The Appraisal Score is based on the total number of points an employee scores on his most recent performance appraisal. Reviewers assign employees points in response to twelve different questions. For example, reviewers must determine each employee's "Knowledge of Tasks & Operation," "Delegating Authority and Responsibility," and "Professionalism." Each question is worth six possible points, making the maximum score 72 points. Transocean then divides the employee's actual score by 72, producing the Appraisal Score. They then average the Total Performance Score with the Appraisal Score to produce the performance metric. So, for example, if an employee receives a Total Performance Score of Superior (100%) and receives 62 out of 72 points on the Appraisal Score (86%), he will receive a performance score of 93%.

         The second parameter-ranking-is set by the rig manager. A rig manager sets an employee's ranking by comparing him to all other employees with the same job title on the rig the manager oversees. For example, if a manager oversees five toolpushers, he must rank them from first to fifth. After assigning the employee a ranking, the manager combines the ranking with "additional performance-related factors" to produce the employee's ranking score, which is expressed as a percentage. .

         Rig managers also assign the final parameter-potential. Potential refers to the employee's potential for promotion to the next position or higher. If the manager thinks the employee has no potential for promotion, he assigns the employee a score of zero, and the employee receives a potential percentage score of 60%. If the manager assigns a potential score of one, the employee receives a potential percentage score of 80%. A score of two or higher earns the employee a potential percentage score of 100%.

         After setting these three measures, Transocean averages them to determine the employee's "Total Score." Because these rankings are difficult to apply across rigs, given that each rig manager oversees only a handful of toolpushers, the HR Department noted that they are merely meant to facilitate conversations between the HR Department and rig managers, who retain ultimate responsibility for the lay-off decisions.

         McMichael's last performance appraisal came in 2014. Gary Mosley and Robert Blansett completed the appraisal and assigned McMichael a Total Performance Score of 3 "Fully Successful." This earned him a score of 80%. McMichael scored 61% on the Appraisal Score, earning 44 out of 72 possible points. Averaging these two scores, his final performance score was 71%.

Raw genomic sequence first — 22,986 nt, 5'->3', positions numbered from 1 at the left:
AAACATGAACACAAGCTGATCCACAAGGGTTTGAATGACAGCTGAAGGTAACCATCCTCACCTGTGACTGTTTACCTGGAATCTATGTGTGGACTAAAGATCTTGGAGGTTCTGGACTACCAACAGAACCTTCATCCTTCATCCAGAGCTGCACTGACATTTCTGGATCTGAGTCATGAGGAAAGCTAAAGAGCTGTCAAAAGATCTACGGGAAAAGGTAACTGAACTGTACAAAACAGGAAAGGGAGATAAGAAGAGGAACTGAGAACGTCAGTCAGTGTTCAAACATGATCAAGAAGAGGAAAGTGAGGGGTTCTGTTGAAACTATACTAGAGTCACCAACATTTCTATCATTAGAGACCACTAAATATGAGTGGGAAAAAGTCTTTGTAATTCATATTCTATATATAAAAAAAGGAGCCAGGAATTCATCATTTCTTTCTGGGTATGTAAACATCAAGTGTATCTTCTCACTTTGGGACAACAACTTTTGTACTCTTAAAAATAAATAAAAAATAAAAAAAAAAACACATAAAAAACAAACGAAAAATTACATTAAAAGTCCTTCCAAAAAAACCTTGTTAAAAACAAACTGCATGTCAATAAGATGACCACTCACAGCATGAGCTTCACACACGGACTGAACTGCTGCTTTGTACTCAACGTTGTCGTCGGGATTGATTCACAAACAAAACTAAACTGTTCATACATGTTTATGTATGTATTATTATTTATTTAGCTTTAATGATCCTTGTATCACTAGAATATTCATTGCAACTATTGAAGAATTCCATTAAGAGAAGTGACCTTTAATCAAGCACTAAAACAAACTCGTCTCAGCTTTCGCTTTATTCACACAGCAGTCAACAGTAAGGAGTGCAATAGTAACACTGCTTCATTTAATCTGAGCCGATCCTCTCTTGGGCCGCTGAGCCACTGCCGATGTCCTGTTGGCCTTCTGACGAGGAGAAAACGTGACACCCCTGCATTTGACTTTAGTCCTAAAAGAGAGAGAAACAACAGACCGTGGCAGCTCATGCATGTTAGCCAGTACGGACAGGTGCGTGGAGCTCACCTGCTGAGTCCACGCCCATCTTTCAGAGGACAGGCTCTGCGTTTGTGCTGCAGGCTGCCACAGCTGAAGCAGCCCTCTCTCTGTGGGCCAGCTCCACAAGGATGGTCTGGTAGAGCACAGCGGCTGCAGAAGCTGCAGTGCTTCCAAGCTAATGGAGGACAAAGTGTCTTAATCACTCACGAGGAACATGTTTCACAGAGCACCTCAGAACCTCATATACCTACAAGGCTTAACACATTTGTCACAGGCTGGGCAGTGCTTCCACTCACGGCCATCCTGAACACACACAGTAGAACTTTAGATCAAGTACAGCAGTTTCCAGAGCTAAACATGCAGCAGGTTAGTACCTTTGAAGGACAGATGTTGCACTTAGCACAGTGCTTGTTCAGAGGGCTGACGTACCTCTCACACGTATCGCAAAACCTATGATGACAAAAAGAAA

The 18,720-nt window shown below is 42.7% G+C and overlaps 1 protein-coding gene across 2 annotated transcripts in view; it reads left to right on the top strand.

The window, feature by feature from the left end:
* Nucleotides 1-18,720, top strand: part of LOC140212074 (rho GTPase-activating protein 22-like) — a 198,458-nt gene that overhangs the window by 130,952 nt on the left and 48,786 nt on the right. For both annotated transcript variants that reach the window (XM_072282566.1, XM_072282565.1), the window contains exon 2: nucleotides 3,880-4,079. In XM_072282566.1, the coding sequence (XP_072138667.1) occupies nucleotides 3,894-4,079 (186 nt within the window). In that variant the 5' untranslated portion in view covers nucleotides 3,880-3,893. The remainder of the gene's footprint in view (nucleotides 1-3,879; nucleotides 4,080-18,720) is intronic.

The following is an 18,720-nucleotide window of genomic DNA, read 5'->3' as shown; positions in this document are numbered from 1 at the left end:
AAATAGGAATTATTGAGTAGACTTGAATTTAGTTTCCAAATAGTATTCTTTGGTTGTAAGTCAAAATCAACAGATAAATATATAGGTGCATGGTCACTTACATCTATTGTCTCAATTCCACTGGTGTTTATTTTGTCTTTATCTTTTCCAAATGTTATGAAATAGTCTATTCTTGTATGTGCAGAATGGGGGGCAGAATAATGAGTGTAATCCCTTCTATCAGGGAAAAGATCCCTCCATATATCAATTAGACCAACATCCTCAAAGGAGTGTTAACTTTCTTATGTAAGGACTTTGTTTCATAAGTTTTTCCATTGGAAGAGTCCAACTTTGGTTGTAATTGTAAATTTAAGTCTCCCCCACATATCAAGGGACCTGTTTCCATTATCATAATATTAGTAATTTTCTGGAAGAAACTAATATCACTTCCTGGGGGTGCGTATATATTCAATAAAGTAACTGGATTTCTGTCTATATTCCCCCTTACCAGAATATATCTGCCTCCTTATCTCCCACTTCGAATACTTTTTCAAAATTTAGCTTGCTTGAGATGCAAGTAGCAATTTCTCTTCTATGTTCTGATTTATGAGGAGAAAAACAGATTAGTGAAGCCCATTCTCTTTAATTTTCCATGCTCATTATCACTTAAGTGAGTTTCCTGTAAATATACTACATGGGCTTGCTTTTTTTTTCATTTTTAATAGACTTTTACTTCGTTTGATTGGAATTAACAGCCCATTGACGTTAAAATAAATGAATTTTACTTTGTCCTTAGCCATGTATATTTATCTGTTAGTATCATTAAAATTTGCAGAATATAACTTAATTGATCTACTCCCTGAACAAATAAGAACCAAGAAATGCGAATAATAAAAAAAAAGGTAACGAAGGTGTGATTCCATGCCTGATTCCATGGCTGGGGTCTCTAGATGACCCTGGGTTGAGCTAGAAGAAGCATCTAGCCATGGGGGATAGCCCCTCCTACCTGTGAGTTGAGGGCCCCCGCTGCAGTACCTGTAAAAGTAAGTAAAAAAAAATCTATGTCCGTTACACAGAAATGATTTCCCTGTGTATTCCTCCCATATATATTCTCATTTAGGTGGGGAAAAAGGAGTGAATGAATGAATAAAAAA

After the performance appraisal, Robert Kennedy, the rig manager, assigned McMichael his ranking and potential scores. He ranked McMichael fourth out of the four toolpushers under his supervision, which translated to 25%. He also assigned McMichael a 0 for potential, which earned him a potential score of 60%. Kennedy assigned McMichael these low scores because (1) he spent more time in the toolpusher office than he should have; (2) he did not have great leadership skills; (3) his computer skills were weak; (4) he did not interact well with customers; and (5) he did not have strong planning skills. His final score was 52%. After assigning ranking and potential scores, Kennedy discussed McMichael with the HR Department and made the decision to fire him on April 25, 2015. Kennedy did not know McMichael's age when he fired him.

         After firing McMichael, Kennedy was responsible for hiring his replacement. He chose Jody Eckert. Eckert was 49 years old and received a rating of 4 "Superior" on his most recent performance appraisal, earning him a Total Performance Score of 100%.[2] He earned an Appraisal Score of 67%, receiving 48 out of 72 possible points. Eckert's final performance score was 84% when rounded up. His manager also assigned him a ranking of 33%, and his potential score was 60%. The average of Mr. Eckert's ...